Doctors could soon ditch stitches and seal skin wounds with lasers

Just like the “dermal regenerator” in Star Trek, physicians may soon be able to heal skin wounds using smart, laser-based technology. That’s thanks to research coming out of Arizona State University, where researchers have demonstrated that it’s possible to repair animal wounds (and perhaps one day human ones as well) with a laser and some laser-activated nanomaterial. The resulting leakproof seal is both quicker to administer and stronger than many traditional sutures.

The team’s nanomaterial is made using gold nanorods, which are embedded into a special type of purified silk. When a laser is shone onto this material, the heat generated causes the silk to bond with the skin, creating a seal which is up to 7 times stronger than traditional sutures. The laser is not sufficiently powerful to damage the skin during the procedure.

The researchers have created two formulations of their nanomaterial. One is a water-resistant version for use in liquid environments — for instance, a surgery to remove a section of cancerous intestine. The other formulation involves mixing the laser-activated nanosealant with water, thereby forming a that which can be applied to superficial skin wounds.

The technique hasn’t yet been tried on humans, but it has been demonstrated to effectively seal soft-tissue wounds in animal models. These cases include healing a wound in a pig intestine and one on mouse skin. In both cases, the laser-based approach outperformed alternative solutions.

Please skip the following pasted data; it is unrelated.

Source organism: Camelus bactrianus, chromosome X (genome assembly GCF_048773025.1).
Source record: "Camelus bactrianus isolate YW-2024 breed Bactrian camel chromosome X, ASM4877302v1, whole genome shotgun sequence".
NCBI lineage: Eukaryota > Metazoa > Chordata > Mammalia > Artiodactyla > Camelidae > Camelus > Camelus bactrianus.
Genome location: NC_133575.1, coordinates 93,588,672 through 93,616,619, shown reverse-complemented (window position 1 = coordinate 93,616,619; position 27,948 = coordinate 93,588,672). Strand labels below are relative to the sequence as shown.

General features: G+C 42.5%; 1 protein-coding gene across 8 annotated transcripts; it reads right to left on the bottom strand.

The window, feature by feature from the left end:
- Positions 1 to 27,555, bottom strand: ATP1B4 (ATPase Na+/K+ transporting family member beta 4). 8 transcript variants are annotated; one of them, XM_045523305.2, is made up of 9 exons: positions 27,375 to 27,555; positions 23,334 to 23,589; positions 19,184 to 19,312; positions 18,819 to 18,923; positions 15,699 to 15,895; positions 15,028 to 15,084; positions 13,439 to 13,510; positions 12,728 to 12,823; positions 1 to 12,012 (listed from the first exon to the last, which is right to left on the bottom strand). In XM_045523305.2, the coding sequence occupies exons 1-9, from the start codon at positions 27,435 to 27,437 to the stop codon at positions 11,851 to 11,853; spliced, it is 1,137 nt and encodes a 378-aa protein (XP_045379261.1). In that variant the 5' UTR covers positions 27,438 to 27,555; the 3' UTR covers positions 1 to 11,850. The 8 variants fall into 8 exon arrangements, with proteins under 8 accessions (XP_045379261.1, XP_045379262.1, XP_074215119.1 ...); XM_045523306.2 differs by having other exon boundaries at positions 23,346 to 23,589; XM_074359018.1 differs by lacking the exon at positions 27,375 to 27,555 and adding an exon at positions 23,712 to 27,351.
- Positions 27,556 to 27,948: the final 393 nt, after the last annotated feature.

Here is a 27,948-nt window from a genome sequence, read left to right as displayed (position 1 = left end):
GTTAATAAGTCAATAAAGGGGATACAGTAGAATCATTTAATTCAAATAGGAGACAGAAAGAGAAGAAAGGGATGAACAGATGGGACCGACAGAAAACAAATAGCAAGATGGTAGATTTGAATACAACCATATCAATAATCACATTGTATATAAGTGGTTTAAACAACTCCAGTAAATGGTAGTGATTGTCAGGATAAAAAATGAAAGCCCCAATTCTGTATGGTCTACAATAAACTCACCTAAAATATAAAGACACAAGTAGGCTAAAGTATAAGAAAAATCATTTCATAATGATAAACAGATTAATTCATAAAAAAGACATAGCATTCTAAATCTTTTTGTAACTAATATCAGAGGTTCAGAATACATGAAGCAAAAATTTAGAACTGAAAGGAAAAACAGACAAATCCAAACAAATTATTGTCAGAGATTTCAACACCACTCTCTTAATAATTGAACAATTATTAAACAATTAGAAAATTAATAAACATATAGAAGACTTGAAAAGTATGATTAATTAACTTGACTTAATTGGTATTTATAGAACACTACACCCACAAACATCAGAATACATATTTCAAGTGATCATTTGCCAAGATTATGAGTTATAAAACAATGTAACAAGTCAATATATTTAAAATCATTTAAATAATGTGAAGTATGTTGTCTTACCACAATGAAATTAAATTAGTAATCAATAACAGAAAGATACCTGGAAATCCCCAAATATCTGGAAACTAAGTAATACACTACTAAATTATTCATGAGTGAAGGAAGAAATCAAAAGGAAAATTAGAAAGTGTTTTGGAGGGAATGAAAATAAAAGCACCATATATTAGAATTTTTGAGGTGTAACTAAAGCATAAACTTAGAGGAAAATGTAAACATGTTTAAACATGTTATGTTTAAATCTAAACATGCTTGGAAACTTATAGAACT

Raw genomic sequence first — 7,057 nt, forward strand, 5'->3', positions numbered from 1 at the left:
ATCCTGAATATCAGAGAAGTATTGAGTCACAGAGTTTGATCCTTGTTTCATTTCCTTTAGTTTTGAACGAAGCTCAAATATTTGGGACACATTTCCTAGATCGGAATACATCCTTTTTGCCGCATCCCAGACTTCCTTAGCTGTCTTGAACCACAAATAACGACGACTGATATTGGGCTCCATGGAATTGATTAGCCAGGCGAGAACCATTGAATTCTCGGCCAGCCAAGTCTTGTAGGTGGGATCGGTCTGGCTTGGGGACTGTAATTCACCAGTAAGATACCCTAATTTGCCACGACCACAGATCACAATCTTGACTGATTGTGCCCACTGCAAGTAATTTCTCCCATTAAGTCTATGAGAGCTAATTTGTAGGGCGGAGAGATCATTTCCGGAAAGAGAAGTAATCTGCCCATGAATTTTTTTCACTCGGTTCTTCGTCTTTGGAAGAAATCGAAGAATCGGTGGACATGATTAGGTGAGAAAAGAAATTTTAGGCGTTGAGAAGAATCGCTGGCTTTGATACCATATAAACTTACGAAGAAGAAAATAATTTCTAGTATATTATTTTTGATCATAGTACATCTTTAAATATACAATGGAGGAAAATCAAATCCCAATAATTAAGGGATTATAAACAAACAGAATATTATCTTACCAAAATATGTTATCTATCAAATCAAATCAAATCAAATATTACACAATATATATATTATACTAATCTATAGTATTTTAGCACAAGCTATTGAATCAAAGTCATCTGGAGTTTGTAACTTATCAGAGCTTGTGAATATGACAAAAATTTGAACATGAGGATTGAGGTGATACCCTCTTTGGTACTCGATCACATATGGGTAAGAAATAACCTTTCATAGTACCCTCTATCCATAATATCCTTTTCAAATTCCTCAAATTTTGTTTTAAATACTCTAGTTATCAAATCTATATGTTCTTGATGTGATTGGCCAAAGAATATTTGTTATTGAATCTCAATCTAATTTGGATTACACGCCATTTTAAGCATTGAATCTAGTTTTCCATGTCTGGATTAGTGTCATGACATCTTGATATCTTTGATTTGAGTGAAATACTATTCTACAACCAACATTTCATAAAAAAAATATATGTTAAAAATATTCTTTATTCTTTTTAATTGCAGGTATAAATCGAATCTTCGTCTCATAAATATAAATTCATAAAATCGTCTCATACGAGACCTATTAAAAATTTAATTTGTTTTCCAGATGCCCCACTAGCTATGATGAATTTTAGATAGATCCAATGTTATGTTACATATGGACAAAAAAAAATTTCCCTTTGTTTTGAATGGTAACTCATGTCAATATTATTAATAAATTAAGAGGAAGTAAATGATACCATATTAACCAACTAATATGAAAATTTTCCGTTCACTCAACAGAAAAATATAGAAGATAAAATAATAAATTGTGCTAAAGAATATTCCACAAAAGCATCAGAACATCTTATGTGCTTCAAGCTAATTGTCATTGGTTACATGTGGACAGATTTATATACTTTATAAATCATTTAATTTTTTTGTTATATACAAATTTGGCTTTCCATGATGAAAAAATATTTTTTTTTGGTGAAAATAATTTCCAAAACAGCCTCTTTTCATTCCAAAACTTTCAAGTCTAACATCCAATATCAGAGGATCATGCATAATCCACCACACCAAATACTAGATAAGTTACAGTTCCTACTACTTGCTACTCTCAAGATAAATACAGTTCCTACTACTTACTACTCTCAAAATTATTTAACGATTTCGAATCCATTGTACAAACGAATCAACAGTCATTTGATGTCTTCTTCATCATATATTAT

“Our results demonstrated that our combination of tissue-integrating nanomaterials, along with the reduced intensity of heat required in this system, is a promising technology for eventual use across all fields of medicine and surgery,” Kaushal Rege, professor of chemical engineering at Arizona State, said in a statement. “In addition to fine-tuning the photochemical bonding parameters of the system, we are now testing formulations that will allow for drug loading and release with different medications and with varying timed-release profiles that optimize treatment and healing.”

A paper describing this research, titled “Rapid Soft Tissue Approximation and Repair Using Laser‐Activated Silk Nanosealants,” was recently published in the journal Advanced Functional Materials. Hopefully, it won’t be long before the fictional-sounding treatment comes to a hospital near you.

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